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Bernie Pleskoff

On the Cusp: St. Louis Cardinals

Advanced prospects give Cards plenty of options in case of injury in '15

On the Cusp: St. Louis Cardinals

In this series, Bernie Pleskoff takes a team-by-team look at which top prospects are poised to make a contribution at the big league level in 2015.

The recent graduation to the big leagues of Kolten Wong, Carlos Martinez and Marco Gonzales has thinned the number of prospects on the cusp of making the parent club. However, Gonzales still has rookie eligibility and others loom as candidates to help the Cardinals if needed this coming season.

Here are the Cardinals prospects I think have a chance to make an impact in St. Louis in 2015, listed by their rankings in the Cardinals' Top 20 Prospects list.

Piscotty's RBI double

Stephen Piscotty | OF/3B | 6-foot-3, 210 pounds | No. 1
The right-handed-hitting Piscotty does everything quite well. He has always hit for average in the Cardinals' system, posting a .298 batting average over parts of three seasons. He's also capable of hitting double-digit home runs and stealing some bases. The 24-year-old can spray the ball around the entire field while using the gaps to smoke a good share of doubles. An excellent contact hitter, Piscotty does not try to hit beyond his capabilities. He's a fine outfielder and could easily fit in right field with a strong, accurate arm and good closing speed.

Rookie Prg: Gonzales

Gonzales | LHP | 6-foot-1, 195 pounds | No. 3
A first baseman in college, Gonzales tossed 34 2/3 innings last year for the Cardinals. He uses very good mechanics on the mound and repeats his clean delivery. He features a fastball that varies from 88-92 mph, a mediocre curveball and slider and a very good changeup that is probably his signature and best pitch. He is deceptive and effective mixing in breaking balls and finishing hitters with a high-quality changeup that buckles knees. He could become a starter at some point.

Grichuk's game-tying blast

Randal Grichuk | OF | 6-foot-1, 195 pounds | No. 8
Grichuk came to the Cardinals along with Peter Bourjos in a trade with the Angels for David Freese and Fernando Salas. Grichuk is a power-hitting right-handed outfielder who needs playing time and repetition to sharpen his skills. Still rookie eligible, he hit .245 in 116 plate appearances for St. Louis last season. He had three home runs among his 27 hits. With a bit of an aggressive swing, Grichuk can drive the ball using the entire field. He's a good athlete, and I look for his power to continue to develop.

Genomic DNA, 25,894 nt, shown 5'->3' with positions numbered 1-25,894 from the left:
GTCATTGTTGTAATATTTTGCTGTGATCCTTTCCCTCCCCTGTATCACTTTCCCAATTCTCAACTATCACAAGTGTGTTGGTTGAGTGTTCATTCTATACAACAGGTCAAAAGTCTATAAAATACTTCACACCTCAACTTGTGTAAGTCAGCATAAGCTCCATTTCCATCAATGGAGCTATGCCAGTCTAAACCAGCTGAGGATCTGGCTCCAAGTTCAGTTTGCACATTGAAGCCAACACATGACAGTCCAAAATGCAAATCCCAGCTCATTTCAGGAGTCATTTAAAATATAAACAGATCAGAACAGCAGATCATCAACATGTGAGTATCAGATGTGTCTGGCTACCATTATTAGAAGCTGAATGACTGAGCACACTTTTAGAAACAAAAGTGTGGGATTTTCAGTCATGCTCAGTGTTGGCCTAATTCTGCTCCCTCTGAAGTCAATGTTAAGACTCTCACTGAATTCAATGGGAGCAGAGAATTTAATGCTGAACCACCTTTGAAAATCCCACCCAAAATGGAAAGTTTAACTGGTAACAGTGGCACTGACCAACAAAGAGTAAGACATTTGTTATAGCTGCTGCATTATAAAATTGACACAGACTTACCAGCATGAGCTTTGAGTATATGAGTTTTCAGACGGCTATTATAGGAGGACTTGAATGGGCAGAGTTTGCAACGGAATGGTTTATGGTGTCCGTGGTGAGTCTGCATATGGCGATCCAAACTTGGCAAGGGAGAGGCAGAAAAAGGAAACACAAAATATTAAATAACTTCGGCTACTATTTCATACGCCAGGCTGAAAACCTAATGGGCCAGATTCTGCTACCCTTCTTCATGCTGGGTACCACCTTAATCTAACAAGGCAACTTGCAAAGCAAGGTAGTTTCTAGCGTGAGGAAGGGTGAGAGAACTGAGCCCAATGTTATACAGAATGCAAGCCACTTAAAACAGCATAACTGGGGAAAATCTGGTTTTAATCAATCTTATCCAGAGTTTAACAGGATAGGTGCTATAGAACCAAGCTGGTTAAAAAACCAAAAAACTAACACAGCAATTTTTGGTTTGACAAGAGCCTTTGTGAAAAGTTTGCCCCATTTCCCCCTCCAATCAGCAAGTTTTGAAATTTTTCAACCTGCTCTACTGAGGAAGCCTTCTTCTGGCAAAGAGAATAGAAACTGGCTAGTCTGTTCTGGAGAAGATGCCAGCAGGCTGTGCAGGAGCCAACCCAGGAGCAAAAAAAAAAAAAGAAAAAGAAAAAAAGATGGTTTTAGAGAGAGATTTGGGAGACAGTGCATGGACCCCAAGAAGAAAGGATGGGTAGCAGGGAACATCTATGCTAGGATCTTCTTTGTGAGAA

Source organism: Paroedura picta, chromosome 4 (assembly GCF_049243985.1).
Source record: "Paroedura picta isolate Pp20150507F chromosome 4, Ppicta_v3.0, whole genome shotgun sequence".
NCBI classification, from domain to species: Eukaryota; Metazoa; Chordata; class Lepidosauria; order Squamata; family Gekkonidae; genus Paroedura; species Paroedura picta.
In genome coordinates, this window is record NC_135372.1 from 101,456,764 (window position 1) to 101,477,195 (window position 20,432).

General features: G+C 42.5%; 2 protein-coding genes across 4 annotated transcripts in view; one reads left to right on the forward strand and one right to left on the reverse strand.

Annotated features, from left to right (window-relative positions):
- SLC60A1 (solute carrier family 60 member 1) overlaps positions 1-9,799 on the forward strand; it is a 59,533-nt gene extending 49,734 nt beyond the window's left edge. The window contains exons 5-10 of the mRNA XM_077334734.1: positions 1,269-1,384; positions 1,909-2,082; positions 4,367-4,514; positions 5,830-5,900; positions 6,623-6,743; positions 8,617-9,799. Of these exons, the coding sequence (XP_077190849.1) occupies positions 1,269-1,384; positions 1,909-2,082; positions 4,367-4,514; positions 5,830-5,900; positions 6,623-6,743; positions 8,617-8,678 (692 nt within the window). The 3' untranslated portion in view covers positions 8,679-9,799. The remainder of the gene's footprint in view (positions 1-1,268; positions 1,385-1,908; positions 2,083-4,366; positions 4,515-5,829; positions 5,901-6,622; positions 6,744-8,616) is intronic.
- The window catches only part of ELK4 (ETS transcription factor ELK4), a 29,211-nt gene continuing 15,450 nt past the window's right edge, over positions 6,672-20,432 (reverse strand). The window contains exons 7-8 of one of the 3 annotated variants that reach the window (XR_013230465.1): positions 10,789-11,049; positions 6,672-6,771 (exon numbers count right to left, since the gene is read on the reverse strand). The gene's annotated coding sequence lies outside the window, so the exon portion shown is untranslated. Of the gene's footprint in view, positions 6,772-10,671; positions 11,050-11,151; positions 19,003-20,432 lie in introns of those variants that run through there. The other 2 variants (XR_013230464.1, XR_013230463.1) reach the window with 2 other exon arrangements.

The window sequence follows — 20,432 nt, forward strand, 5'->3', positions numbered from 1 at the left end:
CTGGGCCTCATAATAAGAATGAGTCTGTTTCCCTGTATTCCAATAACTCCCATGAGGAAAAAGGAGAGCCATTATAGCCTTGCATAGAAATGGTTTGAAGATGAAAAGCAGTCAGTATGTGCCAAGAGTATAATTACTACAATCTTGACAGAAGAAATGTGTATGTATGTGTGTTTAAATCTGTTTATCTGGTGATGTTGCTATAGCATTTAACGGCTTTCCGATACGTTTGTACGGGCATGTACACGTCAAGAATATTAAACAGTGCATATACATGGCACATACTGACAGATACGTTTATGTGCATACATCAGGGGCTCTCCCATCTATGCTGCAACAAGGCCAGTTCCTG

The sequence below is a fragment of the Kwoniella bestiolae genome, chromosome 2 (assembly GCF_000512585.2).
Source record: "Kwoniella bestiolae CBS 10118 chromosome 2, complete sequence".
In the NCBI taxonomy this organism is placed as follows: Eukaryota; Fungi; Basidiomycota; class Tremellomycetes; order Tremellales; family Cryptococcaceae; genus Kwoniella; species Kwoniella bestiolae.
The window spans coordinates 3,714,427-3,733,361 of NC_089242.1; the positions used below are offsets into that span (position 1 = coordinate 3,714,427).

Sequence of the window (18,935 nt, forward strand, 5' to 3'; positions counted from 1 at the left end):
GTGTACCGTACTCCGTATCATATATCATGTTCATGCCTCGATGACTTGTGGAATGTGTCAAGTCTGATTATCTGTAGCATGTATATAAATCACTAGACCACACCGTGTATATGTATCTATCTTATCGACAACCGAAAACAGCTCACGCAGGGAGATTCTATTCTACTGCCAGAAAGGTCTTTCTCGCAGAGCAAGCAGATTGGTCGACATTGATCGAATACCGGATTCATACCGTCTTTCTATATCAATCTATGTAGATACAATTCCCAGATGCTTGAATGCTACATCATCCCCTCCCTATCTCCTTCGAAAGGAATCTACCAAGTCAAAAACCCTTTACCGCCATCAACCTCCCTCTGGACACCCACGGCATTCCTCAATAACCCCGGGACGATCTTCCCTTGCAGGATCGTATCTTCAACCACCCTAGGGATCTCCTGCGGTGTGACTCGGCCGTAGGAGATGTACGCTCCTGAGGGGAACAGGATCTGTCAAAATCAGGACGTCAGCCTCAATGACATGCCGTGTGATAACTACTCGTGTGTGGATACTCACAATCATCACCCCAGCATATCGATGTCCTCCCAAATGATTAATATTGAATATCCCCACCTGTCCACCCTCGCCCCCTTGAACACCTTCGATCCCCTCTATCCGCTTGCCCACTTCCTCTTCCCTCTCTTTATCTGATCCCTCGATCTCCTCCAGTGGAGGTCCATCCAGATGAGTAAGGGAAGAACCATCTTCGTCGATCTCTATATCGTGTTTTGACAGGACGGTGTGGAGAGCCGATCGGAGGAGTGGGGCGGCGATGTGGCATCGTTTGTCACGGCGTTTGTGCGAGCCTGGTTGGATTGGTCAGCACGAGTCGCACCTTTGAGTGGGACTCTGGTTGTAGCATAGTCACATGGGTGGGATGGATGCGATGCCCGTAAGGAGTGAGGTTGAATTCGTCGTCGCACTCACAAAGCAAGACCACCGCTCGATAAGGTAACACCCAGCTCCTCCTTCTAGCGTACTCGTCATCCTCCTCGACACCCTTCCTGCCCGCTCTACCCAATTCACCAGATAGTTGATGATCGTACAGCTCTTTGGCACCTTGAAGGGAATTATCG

Tim Cooney | LHP | 6-foot-3, 195 pounds | No. 10
The tall lefty is a finesse pitcher with very good control and command. In fact, in his three Minor League seasons his walk rate is fewer than two hitters per nine innings. He has a quality mix of an 88- to 92-mph fastball, a solid curveball and a very good changeup. A starting pitcher, Cooney has proven tough to hit throughout his career. He keeps the ball down and can get great sink on his changeup, a tough pitch to square up for most hitters.

Tuivailala's first MLB strikeout

Samuel Tuivailala | RHP | 6-foot-3, 195 pounds | No. 13
Moved to the mound after having played all three outfield positions, shortstop, third base and even first base in his initial two seasons with St. Louis, Tuivailala was converted to a pitcher in 2012. As a reliever, he throws a fastball in the mid-to-high 90s and misses lots of bats. He also throws a curveball and a changeup. Having one of the strongest arms in the Cardinals system, he relies primarily on the fastball for his success. Even though he only faces a few batters per game working out of the bullpen, he has a career strikeout rate of 14.1 hitters per nine innings.

Zach Petrick | RHP | 6-foot-3, 195 pounds | No. 14
The Cardinals used some of their great pitching tutoring to bring Petrick from an undrafted free agent to the organization's Minor League Pitcher of the Year in 2013. This past season, he pitched at Double-A Springfield and Triple-A Memphis. He has a solid three-pitch repertoire of an above-average fastball, changeup and curveball. Used as a starter, he has increased his velocity since his collegiate experience at the University of Northwestern Ohio. He has good mechanics and knows how to pitch. Pitching to contact, Petrick has a chance to help the big league club this season if an additional pitcher is needed down the road.

Bernie Pleskoff has served as a professional scout for the Houston Astros and Seattle Mariners. Follow @BerniePleskoff on Twitter. This story was not subject to the approval of Major League Baseball or its clubs.